Study Shows Step Doctors Skip in Treating Children in Kenyan Public Hospitals

A new study has found that almost half of the children treated at public hospitals do not have their vital signs checked as required by the standard medical practice procedures.

The findings have raised concerns as current statistics indicate that one in every 10 children die as a result of failed basic care.

In the survey, researchers followed 54,000 children who were admitted to 13 county referral facilities.

Vital signs in 43% of the cases in the study were not recorded before the admission of the children.

Vital signs include pulse rate, body temperature and respiration rate. These indicators of life were further left unmonitored in a majority of the cases studied.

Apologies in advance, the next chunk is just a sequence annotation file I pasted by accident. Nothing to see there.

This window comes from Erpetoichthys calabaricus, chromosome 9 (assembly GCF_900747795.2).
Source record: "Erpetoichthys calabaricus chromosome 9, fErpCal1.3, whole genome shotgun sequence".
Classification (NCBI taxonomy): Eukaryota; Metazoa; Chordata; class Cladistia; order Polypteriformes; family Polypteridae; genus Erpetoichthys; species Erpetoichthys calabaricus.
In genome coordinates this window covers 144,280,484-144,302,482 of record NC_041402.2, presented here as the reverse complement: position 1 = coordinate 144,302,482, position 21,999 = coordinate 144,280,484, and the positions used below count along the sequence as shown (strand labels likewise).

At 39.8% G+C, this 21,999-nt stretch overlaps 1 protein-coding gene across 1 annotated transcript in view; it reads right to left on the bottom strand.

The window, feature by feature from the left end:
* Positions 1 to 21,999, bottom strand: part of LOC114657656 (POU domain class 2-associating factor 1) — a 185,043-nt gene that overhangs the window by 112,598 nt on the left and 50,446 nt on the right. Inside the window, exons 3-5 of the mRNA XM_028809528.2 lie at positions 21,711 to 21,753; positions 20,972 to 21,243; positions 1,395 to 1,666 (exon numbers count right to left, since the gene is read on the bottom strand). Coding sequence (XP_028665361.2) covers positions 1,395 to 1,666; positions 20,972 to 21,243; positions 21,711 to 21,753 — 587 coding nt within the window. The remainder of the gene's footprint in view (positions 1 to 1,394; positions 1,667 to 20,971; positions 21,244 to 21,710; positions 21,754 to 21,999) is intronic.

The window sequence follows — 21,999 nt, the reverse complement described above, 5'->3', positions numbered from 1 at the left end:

According to the researchers, when doctors fail to conduct the basic physical exam, many cases were misdiagnosed and the doctor ended up giving poor care to the patient as it would be difficult to not changes in the patient's condition.

"Our data raise concerns that in practice, inaccurate respiratory rate measures are likely to result in the misclassification of pneumonia, poor targetting of treatments and inability to detect deterioration or improvement," the researchers noted.

They further raised concerns over the high number of pneumonia and other respiratory illnesses in Kenya despite the sustained use of flu vaccine as well as the PCV10 pneumonia vaccine.

The survey also noted that most public hospitals are understaffed with nurses expected to handle between 10 and 41 beds each.

The study was conducted by the Clinical Information Network in conjunction with the Ministry of Health, Kenya Medical Research Institute, University of Nairobi and the Kenya Paediatric Association.